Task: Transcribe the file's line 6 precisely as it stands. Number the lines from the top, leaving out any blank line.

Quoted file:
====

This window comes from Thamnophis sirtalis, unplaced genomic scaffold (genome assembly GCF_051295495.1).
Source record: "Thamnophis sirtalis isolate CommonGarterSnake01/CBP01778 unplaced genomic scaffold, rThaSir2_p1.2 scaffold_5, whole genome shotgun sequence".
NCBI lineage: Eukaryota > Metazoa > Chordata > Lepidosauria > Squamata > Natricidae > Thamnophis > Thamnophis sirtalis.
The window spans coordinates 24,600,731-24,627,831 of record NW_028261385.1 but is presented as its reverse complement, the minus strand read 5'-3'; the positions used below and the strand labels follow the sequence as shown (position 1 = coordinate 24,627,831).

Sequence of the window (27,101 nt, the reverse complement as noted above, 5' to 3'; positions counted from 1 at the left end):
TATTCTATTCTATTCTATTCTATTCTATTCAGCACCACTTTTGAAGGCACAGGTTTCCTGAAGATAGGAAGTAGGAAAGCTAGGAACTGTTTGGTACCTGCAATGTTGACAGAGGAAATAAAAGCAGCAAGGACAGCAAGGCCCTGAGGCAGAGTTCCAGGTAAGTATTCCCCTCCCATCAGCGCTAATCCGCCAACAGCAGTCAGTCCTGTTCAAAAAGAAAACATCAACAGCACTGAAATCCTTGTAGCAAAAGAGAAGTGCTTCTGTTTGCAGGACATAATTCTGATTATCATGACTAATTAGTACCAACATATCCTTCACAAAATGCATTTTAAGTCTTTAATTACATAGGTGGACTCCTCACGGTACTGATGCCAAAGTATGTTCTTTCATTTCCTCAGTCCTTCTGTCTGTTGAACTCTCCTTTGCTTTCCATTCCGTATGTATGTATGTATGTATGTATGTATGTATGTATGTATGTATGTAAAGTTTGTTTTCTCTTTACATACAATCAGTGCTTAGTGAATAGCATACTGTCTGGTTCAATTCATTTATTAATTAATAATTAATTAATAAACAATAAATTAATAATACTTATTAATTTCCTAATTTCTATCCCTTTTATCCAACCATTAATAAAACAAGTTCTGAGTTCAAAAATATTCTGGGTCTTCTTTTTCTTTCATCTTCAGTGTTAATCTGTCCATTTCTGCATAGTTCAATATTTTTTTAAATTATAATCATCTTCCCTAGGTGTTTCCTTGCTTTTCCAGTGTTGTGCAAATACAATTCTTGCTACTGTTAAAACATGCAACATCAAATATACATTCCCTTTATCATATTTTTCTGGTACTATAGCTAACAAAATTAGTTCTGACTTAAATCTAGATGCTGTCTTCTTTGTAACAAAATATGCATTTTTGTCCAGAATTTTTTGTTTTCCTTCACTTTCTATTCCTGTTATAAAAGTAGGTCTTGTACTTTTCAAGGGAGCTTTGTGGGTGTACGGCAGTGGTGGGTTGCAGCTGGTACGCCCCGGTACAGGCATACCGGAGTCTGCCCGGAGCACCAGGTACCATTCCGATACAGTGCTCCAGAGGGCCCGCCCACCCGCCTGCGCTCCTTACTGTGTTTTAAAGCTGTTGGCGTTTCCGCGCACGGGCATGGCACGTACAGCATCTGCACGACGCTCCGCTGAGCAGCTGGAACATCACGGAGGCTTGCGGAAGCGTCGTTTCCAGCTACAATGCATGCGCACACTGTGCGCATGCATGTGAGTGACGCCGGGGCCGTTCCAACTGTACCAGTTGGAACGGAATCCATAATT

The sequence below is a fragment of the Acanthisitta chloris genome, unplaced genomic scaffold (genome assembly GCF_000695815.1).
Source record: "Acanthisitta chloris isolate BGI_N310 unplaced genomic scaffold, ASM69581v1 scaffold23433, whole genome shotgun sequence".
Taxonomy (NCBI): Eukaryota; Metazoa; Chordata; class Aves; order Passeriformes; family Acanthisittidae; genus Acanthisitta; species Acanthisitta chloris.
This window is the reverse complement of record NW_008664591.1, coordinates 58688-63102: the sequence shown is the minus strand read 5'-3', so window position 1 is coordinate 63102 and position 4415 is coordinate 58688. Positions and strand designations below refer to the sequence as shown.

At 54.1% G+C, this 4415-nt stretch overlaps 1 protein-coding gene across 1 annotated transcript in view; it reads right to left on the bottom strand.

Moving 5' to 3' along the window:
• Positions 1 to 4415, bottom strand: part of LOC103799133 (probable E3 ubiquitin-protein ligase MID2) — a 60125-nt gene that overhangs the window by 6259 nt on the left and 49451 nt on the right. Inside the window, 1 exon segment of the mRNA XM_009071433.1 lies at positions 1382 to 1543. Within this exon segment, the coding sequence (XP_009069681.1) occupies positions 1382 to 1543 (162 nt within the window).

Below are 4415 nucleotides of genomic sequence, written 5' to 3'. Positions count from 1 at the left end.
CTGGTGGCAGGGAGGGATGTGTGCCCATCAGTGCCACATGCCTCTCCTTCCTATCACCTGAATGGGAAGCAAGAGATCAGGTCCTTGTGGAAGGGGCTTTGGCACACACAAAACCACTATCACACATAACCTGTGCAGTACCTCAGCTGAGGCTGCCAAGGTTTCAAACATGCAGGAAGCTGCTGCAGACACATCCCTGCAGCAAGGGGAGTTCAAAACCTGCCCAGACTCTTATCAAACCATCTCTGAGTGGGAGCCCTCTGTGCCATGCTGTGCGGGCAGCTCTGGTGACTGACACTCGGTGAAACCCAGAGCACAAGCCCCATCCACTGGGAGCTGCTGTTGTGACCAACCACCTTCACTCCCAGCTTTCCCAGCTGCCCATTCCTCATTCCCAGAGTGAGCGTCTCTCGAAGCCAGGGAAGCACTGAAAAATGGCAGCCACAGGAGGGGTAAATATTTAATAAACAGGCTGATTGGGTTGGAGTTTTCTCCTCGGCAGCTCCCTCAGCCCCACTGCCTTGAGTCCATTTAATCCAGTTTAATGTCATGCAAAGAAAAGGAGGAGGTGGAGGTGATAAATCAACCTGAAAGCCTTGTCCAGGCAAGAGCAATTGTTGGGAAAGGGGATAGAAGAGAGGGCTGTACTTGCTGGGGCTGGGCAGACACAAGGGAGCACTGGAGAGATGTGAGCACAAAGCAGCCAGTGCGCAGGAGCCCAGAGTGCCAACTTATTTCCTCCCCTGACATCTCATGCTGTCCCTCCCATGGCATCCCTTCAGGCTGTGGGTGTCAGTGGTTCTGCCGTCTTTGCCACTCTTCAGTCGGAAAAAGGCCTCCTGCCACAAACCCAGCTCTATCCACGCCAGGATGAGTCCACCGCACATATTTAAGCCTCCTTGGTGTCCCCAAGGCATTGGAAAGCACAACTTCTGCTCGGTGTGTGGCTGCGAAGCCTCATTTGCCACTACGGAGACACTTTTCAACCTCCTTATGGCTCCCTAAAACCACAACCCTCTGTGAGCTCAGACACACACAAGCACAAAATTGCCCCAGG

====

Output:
TATTCTATTCTATTCTATTCTATTCTATTCAGCACCACTTTTGAAGGCACAGGTTTCCTGAAGATAGGAAGTAGGAAAGCTAGGAACTGTTTGGTACCTGCAATGTTGACAGAGGAAATAAAAGCAGCAAGGACAGCAAGGCCCTGAGGCAGAGTTCCAGGTAAGTATTCCCCTCCCATCAGCGCTAATCCGCCAACAGCAGTCAGTCCTGTTCAAAAAGAAAACATCAACAGCACTGAAATCCTTGTAGCAAAAGAGAAGTGCTTCTGTTTGCAGGACATAATTCTGATTATCATGACTAATTAGTACCAACATATCCTTCACAAAATGCATTTTAAGTCTTTAATTACATAGGTGGACTCCTCACGGTACTGATGCCAAAGTATGTTCTTTCATTTCCTCAGTCCTTCTGTCTGTTGAACTCTCCTTTGCTTTCCATTCCGTATGTATGTATGTATGTATGTATGTATGTATGTATGTATGTATGTAAAGTTTGTTTTCTCTTTACATACAATCAGTGCTTAGTGAATAGCATACTGTCTGGTTCAATTCATTTATTAATTAATAATTAATTAATAAACAATAAATTAATAATACTTATTAATTTCCTAATTTCTATCCCTTTTATCCAACCATTAATAAAACAAGTTCTGAGTTCAAAAATATTCTGGGTCTTCTTTTTCTTTCATCTTCAGTGTTAATCTGTCCATTTCTGCATAGTTCAATATTTTTTTAAATTATAATCATCTTCCCTAGGTGTTTCCTTGCTTTTCCAGTGTTGTGCAAATACAATTCTTGCTACTGTTAAAACATGCAACATCAAATATACATTCCCTTTATCATATTTTTCTGGTACTATAGCTAACAAAATTAGTTCTGACTTAAATCTAGATGCTGTCTTCTTTGTAACAAAATATGCATTTTTGTCCAGAATTTTTTGTTTTCCTTCACTTTCTATTCCTGTTATAAAAGTAGGTCTTGTACTTTTCAAGGGAGCTTTGTGGGTGTACGGCAGTGGTGGGTTGCAGCTGGTACGCCCCGGTACAGGCATACCGGAGTCTGCCCGGAGCACCAGGTACCATTCCGATACAGTGCTCCAGAGGGCCCGCCCACCCGCCTGCGCTCCTTACTGTGTTTTAAAGCTGTTGGCGTTTCCGCGCACGGGCATGGCACGTACAGCATCTGCACGACGCTCCGCTGAGCAGCTGGAACATCACGGAGGCTTGCGGAAGCGTCGTTTCCAGCTACAATGCATGCGCACACTGTGCGCATGCATGTGAGTGACGCCGGGGCCGTTCCAACTGTACCAGTTGGAACGGAATCCATAATT